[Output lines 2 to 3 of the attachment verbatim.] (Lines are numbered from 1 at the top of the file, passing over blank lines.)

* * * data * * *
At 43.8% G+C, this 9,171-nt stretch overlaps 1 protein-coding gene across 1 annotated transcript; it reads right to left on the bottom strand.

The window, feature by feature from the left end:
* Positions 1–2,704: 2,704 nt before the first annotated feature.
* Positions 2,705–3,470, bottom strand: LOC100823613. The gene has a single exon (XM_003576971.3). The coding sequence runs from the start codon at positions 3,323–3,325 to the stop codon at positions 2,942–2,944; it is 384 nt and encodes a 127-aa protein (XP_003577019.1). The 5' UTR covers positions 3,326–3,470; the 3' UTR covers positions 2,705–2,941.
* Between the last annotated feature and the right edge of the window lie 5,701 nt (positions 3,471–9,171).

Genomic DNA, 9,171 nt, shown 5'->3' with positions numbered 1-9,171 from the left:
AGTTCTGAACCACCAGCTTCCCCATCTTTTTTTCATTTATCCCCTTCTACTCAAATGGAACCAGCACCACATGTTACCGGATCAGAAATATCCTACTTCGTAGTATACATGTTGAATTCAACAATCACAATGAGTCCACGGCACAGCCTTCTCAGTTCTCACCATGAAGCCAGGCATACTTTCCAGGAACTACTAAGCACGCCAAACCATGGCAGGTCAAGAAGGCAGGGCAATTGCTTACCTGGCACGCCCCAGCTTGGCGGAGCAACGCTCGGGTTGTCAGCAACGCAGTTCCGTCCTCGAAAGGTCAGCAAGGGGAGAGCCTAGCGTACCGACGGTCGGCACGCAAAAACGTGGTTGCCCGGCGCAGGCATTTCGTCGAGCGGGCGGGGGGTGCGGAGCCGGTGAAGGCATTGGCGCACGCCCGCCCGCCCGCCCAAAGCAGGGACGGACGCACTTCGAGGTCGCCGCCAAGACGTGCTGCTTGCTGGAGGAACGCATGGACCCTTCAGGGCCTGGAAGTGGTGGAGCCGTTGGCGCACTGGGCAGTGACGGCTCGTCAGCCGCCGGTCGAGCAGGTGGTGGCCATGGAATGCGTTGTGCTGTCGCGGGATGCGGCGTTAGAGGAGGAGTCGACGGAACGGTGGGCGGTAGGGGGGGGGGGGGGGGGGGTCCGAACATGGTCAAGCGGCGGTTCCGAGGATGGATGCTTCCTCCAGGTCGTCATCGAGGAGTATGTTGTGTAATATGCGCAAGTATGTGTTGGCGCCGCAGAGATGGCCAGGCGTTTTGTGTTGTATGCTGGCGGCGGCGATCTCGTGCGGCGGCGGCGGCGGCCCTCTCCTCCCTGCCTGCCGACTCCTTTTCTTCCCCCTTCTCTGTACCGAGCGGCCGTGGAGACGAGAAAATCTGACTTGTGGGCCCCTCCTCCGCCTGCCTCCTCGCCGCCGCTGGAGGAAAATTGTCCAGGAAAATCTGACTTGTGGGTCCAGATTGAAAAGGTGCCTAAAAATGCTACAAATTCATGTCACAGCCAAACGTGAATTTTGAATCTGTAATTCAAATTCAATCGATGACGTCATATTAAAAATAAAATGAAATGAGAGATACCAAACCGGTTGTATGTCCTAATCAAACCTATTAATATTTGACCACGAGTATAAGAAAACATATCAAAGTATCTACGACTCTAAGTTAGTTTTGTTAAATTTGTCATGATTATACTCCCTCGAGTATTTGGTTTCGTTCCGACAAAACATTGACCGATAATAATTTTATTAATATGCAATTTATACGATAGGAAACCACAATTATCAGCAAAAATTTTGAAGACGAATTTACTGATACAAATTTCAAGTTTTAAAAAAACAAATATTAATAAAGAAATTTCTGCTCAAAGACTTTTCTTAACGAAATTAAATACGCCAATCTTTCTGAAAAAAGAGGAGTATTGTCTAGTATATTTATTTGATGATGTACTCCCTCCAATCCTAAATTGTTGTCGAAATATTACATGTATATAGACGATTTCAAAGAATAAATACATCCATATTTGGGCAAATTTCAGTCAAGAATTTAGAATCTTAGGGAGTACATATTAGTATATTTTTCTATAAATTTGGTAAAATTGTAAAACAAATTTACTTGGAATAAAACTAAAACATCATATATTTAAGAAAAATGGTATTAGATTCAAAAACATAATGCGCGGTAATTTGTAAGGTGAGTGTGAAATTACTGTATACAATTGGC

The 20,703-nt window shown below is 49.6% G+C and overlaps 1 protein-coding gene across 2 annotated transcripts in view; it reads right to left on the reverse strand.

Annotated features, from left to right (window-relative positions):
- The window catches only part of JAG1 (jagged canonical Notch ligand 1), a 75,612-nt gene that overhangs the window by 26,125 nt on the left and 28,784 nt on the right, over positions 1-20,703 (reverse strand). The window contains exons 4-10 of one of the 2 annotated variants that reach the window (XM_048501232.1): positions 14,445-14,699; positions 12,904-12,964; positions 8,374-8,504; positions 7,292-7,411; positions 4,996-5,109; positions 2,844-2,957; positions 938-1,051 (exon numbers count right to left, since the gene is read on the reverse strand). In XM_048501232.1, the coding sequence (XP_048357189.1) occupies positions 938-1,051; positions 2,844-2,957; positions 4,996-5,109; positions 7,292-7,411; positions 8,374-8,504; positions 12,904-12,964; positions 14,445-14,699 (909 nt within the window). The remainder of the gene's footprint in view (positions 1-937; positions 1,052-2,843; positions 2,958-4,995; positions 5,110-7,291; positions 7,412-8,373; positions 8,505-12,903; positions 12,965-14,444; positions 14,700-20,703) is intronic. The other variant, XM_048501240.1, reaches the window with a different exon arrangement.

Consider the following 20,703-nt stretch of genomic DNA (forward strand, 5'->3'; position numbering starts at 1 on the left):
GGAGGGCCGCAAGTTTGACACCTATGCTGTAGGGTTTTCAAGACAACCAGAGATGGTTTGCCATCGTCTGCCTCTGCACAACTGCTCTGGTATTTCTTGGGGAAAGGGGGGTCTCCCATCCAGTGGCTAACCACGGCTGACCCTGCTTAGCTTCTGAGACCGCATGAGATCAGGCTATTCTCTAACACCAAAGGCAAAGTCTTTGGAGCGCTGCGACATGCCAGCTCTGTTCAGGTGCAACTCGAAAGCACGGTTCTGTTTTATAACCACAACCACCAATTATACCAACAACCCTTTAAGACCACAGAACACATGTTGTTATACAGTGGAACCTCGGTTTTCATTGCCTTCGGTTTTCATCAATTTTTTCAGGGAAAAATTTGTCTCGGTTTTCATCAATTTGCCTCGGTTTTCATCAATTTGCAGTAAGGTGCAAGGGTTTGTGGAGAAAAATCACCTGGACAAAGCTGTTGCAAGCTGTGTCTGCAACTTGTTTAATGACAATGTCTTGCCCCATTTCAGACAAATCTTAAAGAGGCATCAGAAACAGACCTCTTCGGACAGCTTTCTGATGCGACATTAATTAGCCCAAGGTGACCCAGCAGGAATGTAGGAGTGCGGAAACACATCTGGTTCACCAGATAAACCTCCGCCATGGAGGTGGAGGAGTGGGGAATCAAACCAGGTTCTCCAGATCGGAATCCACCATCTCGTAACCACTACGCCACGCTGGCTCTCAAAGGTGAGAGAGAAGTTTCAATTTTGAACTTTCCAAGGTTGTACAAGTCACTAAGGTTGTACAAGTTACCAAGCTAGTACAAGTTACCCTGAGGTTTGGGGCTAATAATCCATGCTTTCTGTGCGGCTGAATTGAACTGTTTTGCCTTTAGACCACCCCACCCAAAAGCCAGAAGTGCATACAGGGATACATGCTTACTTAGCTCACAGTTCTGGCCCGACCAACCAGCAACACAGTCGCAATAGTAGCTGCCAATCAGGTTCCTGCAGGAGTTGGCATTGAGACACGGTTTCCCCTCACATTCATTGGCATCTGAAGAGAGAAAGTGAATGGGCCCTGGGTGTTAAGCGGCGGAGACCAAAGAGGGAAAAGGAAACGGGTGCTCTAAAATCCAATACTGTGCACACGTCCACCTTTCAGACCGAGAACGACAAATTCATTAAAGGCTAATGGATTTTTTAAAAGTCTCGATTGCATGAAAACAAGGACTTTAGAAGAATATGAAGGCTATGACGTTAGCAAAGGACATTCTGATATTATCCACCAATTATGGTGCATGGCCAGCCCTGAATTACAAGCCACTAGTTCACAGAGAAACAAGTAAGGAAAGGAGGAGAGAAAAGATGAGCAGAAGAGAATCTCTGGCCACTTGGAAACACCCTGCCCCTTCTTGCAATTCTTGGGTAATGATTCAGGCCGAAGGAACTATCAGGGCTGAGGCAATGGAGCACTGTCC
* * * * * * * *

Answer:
The window, feature by feature from the left end:
* Positions 1–2,704: 2,704 nt before the first annotated feature.